In addition, the biosimilar market is expected to gain significant growth in the next five years, especially in the U.S. By 2020, most of the top-selling biologics will fall off patent, which opens up tremendous opportunities for the biosimilar market. As a result, innovative pharma and biotech companies have entered competition with generic manufacturers to develop biosimilars. The United States is slower in adopting biosimilars than other developed countries. 2015 was a turning point for the U.S. biosimilar market: the FDA approved its first biosimilar drug, Zarxio, which was developed by Sandoz, the generic branch of Novartis. It was launched six months later at a 15% discount to its reference drug, Amgen’s Neupogen.8 With a regulatory framework in place and 29 biosimilars currently in clinical trials, more biosimilars will launch in the U.S. market in the coming years.9 Overall, the global biosimilars market is expected to grow rapidly in the next five years at a CAGR of 22.1% and reach $6.22 billion by 2020.10
Unlike small-molecule drugs, which contain active pharmaceutical ingredients (APIs) with well-defined chemical structures, biopharmaceutical APIs do not always have well-defined or even static structures. These molecules are hundreds to a thousand times larger than small molecules with inherent structural instability, which poses a constant challenge to the production process. In addition, the biopharmaceutical manufacturing process is more complex and costly to develop, operate, and maintain than the chemical process for small molecules. Successfully developing biologics requires a combination of state-of-the-art facilities and a broad array of technological and operational expertise.
With more biological products and biosimilars entering the market, the competition within the biopharmaceutical sector will continue to be fierce. Biopharmaceutical makers strive to reduce manufacturing cost, improve process efficiency, deliver high quality and efficacy, and accelerate speed to market. The latter is more critical for biosimilar developers. As for biopharmaceutical CMOs/CDMOs, they have to be agile in adopting technological advances in order to lead process innovation and operational efficiency. As the industry is gradually shifting away from large scale production (10,000 – 20,000 Liters) to smaller scales for more niche and targeted therapies (e.g., personalized medicine), flexibility in operational capabilites, production scales, and multiple-product operations can be a great advantage for CMOs/CDMOs.
Another trend in biomanufacturing is the increasing adoption of continuous bioprocessing with perfusion being the leading technology. The advantage of continuous bioprocessing is evident. First, in a perfusion system, cell culture lives in consistent optimal conditions with a constant flow of media and removal of waste. High cell density (i.e., 100 million/mL) can be achieved and operated for extended periods, resulting in higher volumetric productivity than traditional fed-batch manufacturing. The product is harvested continuously, enabling continuous downstream purification at a small scale. Second, continuous bioprocessing is more capital-equipment efficient. Perfusion bioreactors are smaller in size, requiring less space, infrastructure, utilities, and labor. Third, perfusion technology is quite flexible and can be adapted to various cell types and applications, including vaccine, mAb, and cell therapies (e.g., stem cells).12, 13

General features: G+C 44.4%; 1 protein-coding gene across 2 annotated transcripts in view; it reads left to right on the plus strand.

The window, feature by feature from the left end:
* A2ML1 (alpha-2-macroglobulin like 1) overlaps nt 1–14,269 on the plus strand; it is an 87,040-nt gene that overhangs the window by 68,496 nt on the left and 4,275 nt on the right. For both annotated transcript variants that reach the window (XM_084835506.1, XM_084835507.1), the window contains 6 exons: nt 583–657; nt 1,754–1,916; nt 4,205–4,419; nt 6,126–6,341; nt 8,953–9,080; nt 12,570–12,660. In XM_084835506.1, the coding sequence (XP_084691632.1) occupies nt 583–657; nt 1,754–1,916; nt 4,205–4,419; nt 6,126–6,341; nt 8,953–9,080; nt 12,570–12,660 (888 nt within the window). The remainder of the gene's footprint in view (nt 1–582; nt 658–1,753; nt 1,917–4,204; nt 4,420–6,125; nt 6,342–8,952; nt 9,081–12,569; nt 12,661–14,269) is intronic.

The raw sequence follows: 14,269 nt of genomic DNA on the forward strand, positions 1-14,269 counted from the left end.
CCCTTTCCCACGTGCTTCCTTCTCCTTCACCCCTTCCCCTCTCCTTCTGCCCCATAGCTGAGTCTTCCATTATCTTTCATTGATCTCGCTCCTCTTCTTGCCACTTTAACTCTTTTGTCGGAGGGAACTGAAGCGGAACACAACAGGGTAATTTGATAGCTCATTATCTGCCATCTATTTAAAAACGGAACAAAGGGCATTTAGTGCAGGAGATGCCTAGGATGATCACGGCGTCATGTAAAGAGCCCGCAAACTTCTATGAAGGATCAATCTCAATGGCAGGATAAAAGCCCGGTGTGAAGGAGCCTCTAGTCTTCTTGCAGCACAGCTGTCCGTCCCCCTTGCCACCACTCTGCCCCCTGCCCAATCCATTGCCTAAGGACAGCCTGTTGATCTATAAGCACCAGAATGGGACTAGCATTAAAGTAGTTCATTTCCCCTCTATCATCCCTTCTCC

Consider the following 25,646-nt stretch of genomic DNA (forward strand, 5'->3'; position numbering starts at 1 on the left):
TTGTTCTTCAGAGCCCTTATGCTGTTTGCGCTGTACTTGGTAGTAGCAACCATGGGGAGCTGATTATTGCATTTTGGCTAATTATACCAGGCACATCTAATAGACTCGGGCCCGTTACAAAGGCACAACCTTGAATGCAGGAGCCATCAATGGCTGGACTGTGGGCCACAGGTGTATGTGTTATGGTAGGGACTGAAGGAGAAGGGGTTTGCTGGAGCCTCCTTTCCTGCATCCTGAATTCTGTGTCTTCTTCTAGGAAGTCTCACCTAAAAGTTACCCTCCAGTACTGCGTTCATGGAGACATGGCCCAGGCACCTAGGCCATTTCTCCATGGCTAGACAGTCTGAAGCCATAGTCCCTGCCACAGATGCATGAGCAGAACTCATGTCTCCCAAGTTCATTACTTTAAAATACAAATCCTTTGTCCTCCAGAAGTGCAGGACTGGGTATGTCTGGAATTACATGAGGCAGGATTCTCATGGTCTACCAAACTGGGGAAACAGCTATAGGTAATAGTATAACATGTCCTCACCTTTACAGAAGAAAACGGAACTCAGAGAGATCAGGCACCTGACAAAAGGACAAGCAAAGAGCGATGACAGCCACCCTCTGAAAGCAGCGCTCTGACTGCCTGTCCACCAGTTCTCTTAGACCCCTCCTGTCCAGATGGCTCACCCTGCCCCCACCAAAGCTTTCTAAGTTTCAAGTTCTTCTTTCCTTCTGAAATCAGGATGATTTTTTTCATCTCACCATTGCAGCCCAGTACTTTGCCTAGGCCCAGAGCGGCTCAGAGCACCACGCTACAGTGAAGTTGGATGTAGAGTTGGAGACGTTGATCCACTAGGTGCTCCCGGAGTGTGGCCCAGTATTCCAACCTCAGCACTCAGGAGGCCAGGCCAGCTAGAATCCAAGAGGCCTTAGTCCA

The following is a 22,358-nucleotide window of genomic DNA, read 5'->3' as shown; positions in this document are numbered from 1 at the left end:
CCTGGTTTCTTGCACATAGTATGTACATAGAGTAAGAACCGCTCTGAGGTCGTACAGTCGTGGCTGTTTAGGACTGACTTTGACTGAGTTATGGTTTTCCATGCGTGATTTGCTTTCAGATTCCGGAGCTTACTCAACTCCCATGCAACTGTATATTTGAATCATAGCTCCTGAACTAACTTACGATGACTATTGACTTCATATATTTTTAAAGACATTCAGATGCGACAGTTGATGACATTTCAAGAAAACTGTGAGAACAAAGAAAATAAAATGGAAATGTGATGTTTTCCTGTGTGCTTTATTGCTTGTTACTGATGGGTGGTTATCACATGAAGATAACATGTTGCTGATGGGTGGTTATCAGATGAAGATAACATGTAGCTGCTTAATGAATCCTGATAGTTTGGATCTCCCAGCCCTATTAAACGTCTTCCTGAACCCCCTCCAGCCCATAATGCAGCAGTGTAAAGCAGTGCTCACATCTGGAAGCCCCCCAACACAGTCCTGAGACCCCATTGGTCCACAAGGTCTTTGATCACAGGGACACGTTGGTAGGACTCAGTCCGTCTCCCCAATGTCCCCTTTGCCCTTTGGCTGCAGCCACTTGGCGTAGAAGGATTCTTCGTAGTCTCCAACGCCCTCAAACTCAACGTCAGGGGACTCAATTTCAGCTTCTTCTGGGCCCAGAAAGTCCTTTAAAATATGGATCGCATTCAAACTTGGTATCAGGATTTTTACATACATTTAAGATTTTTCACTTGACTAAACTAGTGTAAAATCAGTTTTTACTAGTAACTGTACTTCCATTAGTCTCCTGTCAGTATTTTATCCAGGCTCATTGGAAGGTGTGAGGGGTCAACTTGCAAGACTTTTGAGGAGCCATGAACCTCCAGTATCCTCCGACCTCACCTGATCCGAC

There are two major factors in adopting perfusion manufacturing. First, perfusion processes require more process knowledge, equipment, and technology. Second, as a result of the increased need for highly specialized technical equipment, perfusion-based manufacturing is more complex from a development, manufacturing, and regulatory perspective than fed-batch bioprocessing.13 Assisted by CMC Biologics’ expertise, these challenges can be managed with good science, experience, advanced analytics, and technical expertise. The biopharmaceutical industry is going to see more advances in perfusion technology, as well as wider adoption of continuous bioprocessing in the future. CMC will be at the forefront of these advances as it continues to develop innovative perfusion processes for its clients.
Dr. Gustavo Mahler is a Venture Partner of Dynamk Capital LLC, having served as an Advisor to Dynamk since 2017. In 2015, Dr. Mahler became CEO of CMC Biologics, and he was a key player in the sale of CMC Biologics to the Asahi Glass Corporation in 2017. Dr. Mahler holds a Ph.D. in Biochemistry from the University of Buenos Aires, an MBA from the University of Madrid and a Leadership and Management Certification from MIT Sloan School of Management.